Ireland’s first underground seismic station installed in Tipperary

26 Jul 2022

From left: INSN technical officer Dr David Craig, Mitchelstown Cave owner John English and INSN data analyst James Grannell. Image: Michael O'Sullivan

The station in Mitchelstown Cave is protected from noise pollution such as wind and human activity, allowing it to detect Ireland’s smallest earthquakes.

A new seismic station has been installed 60 metres underground in Co Tipperary to detect earthquakes around the world.

The new site at Mitchelstown Cave is one of nine seismic stations in Ireland, but is the first to be installed underground.

The cave is in the quiet Galtee Vee Valley near the border between Tipperary, Cork and Limerick. Here, the station is protected from seismic noise sources such as wind, rain and heavy road traffic.

The station was installed in May by members of the Dublin Institute for Advanced Studies (DIAS) and the Irish National Seismic Network (INSN). Since then, the station has detected earthquakes as far away as southern Peru and Fiji.

DIAS head of geophysics Prof Chris Bean said the station’s quiet location allows it to collect high quality data that is “not adversely affected by human activity” such as building sites and road traffic.

“This allows us to detect Ireland’s smallest earthquakes on our seismic network, and to better understand the forces at play beneath our feet,” Bean said.

DIAS director of seismic networks Dr Martin Möllhoff added that the underground station will help the institute understand “what lies beneath Ireland and the structure of the Earth as a whole”.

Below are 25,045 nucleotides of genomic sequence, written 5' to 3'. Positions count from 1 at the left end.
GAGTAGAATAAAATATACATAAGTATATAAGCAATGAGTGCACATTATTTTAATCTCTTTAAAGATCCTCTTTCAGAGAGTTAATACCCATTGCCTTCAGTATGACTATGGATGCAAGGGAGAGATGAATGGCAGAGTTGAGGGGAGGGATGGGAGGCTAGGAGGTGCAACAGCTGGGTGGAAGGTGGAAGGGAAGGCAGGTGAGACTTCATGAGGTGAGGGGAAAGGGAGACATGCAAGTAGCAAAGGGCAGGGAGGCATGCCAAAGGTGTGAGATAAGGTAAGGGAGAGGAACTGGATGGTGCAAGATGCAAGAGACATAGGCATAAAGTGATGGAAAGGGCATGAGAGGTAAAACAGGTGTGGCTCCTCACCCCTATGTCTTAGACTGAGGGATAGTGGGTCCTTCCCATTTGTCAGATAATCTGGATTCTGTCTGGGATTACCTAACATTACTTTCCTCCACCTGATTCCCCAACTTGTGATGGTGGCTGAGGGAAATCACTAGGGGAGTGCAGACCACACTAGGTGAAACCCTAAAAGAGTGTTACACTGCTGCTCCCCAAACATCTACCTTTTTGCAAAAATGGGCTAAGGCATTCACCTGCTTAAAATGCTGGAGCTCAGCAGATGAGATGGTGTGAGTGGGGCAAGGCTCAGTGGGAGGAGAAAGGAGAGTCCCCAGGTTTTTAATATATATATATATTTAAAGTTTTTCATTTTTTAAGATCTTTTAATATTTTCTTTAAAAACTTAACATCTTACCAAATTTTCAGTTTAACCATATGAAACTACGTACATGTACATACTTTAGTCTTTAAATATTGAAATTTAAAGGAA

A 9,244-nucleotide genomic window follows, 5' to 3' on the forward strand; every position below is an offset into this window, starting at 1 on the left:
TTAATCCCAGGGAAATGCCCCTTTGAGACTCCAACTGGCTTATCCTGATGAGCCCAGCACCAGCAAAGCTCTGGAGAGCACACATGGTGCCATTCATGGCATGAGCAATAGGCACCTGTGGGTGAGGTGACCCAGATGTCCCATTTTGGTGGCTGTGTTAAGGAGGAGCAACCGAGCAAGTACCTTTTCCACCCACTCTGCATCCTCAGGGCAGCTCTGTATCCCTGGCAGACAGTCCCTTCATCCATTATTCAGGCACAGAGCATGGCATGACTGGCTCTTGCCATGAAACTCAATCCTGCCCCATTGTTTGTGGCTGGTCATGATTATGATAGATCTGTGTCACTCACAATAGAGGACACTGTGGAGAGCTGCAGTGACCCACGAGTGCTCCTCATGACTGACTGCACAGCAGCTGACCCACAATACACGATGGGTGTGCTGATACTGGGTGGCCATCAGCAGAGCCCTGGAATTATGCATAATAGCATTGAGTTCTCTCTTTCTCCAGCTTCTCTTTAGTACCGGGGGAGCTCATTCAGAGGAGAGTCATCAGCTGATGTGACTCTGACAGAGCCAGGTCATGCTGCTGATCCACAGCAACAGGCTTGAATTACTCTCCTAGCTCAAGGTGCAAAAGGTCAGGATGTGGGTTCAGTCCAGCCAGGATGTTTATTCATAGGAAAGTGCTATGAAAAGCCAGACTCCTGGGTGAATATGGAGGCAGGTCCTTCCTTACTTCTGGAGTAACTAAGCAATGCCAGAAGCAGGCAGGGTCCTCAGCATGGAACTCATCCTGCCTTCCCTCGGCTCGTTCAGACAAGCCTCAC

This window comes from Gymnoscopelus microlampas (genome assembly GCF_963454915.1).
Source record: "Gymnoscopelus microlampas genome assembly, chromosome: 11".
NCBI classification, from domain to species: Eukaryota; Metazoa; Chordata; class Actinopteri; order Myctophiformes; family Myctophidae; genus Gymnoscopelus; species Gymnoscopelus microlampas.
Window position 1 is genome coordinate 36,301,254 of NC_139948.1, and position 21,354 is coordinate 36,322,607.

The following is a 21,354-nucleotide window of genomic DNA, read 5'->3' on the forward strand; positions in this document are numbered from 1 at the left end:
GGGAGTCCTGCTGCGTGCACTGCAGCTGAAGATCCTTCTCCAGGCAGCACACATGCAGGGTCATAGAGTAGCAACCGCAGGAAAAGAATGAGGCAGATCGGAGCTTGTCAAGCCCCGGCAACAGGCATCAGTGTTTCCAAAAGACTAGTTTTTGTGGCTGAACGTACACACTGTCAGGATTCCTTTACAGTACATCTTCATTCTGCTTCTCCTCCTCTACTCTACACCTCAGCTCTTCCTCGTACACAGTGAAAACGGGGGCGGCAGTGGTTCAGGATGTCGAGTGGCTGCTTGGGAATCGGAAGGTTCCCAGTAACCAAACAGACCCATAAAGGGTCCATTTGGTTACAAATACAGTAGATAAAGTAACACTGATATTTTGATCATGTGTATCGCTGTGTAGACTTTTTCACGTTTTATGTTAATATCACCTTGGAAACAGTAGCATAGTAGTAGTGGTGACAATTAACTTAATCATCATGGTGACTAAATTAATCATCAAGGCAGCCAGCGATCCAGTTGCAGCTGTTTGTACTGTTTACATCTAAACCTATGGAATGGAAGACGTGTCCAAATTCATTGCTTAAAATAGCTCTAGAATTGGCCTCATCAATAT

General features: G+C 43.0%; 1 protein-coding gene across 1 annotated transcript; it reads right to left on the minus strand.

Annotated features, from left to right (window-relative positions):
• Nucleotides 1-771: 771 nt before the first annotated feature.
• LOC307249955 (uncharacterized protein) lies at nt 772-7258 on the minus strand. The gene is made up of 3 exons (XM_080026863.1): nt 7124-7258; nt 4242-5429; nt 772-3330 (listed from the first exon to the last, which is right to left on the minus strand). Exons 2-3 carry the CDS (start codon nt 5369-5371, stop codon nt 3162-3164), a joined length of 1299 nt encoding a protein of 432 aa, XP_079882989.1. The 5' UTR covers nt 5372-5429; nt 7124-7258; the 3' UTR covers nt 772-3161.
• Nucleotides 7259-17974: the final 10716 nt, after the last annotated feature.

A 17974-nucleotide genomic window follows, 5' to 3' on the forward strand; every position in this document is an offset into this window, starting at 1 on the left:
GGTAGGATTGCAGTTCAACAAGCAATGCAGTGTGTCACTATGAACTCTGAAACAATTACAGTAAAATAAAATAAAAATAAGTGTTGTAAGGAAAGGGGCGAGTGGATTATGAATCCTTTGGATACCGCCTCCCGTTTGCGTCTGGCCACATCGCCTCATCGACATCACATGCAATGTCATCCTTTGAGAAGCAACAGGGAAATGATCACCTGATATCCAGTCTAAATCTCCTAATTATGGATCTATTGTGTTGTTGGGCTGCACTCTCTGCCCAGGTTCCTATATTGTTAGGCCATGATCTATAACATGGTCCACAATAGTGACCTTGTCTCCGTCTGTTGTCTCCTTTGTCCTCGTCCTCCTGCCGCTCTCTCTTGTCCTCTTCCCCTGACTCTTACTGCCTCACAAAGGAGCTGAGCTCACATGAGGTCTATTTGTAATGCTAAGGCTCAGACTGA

Additional funding has been received from Geological Survey Ireland, which is a division of the Department of the Environment, Climate and Communications, to help double the number of permanent seismic monitoring stations to 12.

“Since the beginning of 2022, we have detected 11 earthquakes in and around our shores,” Möllhoff said. “Most people think there are no earthquakes in Ireland but there are actually smaller earthquakes happening all the time.

“It is important that we are aware that, even though we may not feel it, the world is moving slowly beneath us all the time.”

The geophysics section of DIAS operates the INSN under a joint agreement with Geological Survey Ireland. Bean said a “total physical upgrade” of the INSN is nearing completion through the collaboration agreement with Geological Survey Ireland.

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Leigh Mc Gowran is a journalist with Silicon Republic